Prior to the latest legislative amendments, most applications for temporary residence were to be accompanied by a deposit to the value of a return air ticket to the applicant’s country of origin or usual residence. Such deposits are no longer requested by the authorities, and persons qualifying for a refund (i.e. those who have either left the country and do not intend to return, or those who have obtained permanent residence) are encouraged to submit their claims to Home Affairs as soon as possible. All those deposits which are due for refund will be forfeited if not claimed back by 28 February 2015.
Overstay, Leaving "on a receipt", Undesirability
When a person leaves South Africa without a valid visa or permit in his or her passport, he or she will be declared "undesirable" for a period of between 12 months and 5 years, depending on the length of time between the expiry of the last visa and departure, and on whether or not this has happened before. Fines are no longer issued in these cases, and foreigners should therefore be even more mindful of the expiry dates of their permits or visas and see to their extension in very good time.
Persons whose previous permits or visas have expired, but who have applied for an extension or change thereof and by the time of their departure not received an outcome, are seen as having "overstayed" in the same way as those who did not even bother to make an application in the first place - they are equally declared "undesirable". However, appeals in this sort of scenario are usually processed fast and generally successful.
For more information on waivers and appeals of decisions to declare a person undesirable, please contact us.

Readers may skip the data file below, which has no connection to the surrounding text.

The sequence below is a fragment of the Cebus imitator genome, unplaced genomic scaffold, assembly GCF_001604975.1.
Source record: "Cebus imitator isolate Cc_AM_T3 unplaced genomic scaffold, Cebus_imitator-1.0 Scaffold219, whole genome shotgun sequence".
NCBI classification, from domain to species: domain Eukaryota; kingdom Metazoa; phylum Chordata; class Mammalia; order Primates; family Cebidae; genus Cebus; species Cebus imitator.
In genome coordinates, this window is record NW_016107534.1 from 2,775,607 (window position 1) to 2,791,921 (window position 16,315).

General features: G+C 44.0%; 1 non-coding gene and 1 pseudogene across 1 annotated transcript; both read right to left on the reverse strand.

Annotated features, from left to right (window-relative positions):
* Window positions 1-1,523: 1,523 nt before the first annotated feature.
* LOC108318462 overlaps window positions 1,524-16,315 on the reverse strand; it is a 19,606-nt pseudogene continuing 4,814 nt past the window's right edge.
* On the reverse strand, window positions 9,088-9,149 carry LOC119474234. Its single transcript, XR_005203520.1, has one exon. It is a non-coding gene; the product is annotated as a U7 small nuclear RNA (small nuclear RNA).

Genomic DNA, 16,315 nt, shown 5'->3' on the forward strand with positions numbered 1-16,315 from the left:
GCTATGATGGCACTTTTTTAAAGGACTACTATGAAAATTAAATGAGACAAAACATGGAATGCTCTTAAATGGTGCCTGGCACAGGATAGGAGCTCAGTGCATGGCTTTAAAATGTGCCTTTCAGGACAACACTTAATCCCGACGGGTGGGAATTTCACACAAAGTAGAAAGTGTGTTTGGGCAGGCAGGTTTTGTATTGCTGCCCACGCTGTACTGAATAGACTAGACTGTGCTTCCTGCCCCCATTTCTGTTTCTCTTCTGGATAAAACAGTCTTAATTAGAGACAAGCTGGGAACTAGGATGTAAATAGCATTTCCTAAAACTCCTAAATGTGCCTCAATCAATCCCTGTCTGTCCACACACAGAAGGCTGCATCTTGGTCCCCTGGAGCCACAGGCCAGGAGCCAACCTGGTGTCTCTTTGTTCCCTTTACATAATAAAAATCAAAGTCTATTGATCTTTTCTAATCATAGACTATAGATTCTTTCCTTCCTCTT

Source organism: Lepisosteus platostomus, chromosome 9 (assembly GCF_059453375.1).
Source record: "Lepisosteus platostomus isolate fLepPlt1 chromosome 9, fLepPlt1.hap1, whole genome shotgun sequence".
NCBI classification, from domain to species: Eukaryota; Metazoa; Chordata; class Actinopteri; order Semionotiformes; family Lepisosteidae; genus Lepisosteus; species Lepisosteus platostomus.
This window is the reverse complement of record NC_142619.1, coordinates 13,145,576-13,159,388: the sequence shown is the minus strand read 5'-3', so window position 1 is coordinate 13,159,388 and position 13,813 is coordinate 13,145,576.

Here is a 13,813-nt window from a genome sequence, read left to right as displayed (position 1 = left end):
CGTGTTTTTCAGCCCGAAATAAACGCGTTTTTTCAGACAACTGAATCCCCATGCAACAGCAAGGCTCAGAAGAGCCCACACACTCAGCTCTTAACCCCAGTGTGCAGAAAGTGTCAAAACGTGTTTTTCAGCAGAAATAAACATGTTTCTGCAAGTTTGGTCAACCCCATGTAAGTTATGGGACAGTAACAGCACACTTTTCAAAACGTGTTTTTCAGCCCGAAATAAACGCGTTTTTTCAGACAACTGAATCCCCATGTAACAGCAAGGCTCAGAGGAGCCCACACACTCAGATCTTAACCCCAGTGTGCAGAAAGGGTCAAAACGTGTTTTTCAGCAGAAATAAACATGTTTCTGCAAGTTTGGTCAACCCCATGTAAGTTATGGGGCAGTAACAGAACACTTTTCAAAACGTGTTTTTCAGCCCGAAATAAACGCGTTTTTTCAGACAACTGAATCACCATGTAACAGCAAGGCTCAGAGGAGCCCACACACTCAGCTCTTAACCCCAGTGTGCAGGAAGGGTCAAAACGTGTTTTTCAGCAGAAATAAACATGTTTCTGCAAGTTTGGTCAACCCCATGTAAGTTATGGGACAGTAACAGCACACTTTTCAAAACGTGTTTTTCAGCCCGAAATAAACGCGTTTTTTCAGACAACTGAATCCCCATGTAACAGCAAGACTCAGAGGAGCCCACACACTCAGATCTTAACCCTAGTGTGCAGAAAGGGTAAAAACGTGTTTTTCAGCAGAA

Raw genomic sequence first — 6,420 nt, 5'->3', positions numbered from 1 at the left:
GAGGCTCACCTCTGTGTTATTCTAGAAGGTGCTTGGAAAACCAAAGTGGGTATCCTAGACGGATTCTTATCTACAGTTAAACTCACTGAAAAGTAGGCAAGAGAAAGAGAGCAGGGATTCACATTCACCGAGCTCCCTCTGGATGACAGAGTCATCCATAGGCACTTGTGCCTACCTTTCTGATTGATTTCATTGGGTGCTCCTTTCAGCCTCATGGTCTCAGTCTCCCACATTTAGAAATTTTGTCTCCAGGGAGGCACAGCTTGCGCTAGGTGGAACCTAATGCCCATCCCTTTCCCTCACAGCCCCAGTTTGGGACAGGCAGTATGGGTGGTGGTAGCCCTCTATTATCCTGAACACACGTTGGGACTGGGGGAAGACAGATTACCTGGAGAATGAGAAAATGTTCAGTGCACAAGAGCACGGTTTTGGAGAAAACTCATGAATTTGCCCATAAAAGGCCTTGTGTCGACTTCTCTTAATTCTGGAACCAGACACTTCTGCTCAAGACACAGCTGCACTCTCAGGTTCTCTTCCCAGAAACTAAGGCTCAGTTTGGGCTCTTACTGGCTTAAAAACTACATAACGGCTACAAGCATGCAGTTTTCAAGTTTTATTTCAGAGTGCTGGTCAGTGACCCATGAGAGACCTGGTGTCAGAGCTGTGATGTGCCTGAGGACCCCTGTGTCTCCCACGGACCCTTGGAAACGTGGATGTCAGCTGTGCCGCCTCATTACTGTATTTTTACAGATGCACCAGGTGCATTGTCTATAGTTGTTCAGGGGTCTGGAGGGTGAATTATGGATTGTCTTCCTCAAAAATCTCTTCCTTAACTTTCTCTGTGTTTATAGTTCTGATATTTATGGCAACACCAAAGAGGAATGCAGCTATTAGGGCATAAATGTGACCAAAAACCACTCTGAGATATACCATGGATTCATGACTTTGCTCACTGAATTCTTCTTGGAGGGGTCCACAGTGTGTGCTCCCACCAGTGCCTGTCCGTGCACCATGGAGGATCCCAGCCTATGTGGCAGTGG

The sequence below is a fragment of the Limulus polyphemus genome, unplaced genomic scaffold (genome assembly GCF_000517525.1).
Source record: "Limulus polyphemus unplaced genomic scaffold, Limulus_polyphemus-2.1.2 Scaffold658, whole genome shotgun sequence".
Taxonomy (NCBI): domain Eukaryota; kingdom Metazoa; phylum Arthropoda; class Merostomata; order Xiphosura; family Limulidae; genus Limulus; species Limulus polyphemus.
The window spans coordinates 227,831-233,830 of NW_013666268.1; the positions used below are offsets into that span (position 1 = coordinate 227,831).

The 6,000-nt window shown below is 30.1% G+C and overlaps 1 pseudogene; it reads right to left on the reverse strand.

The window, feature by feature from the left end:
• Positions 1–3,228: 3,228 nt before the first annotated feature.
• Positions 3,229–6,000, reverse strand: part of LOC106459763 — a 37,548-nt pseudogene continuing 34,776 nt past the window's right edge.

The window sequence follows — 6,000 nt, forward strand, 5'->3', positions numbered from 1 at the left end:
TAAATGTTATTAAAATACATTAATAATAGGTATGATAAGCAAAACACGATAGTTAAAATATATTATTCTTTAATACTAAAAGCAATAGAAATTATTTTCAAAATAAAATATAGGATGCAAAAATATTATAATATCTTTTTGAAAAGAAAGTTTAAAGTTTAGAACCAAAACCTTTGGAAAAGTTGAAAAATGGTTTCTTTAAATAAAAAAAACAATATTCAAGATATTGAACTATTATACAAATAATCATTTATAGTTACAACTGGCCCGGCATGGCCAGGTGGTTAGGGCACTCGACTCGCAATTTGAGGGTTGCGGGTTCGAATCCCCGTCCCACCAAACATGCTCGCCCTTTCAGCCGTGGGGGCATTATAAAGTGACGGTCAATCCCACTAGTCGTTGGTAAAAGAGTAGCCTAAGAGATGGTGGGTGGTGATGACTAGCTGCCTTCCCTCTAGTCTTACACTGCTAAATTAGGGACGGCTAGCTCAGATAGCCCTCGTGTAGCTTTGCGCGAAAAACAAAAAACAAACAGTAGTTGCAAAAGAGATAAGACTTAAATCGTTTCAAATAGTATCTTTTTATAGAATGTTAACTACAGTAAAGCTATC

Almost all temporary visas can be extended from within South Africa. It is to be noted that all applications for extension or for change of status are to be submitted at least 60 days before the expiry of the current visa. Applications submitted after such date can be rejected, even if a good cause for the late submission was shown.
Customs & Imports
1. Permanent residence holders may on their first entry into the country import their household goods and personal belongings free of charge. Furthermore, they may import a vehicle subject to the following conditions:
(a) ownership of the vehicle over at least 1 year prior to import
(b) vehicle may not be sold or transferred within 2 years after entry;
(c) no left-hand steered vehicle registered or purchased after 1 January 2000 may be brought into South Africa.
2. Persons awaiting their permanent residence permit may make a provisional payment to the amount of +/- 50% of the resale value of the household goods. In the case of a 20 ft. container the payment would amount to +/- R15,000, in that of a 40 ft. container a payment of +/- R30,000 would be required. The provisional payment will be refunded upon receipt of permanent residence.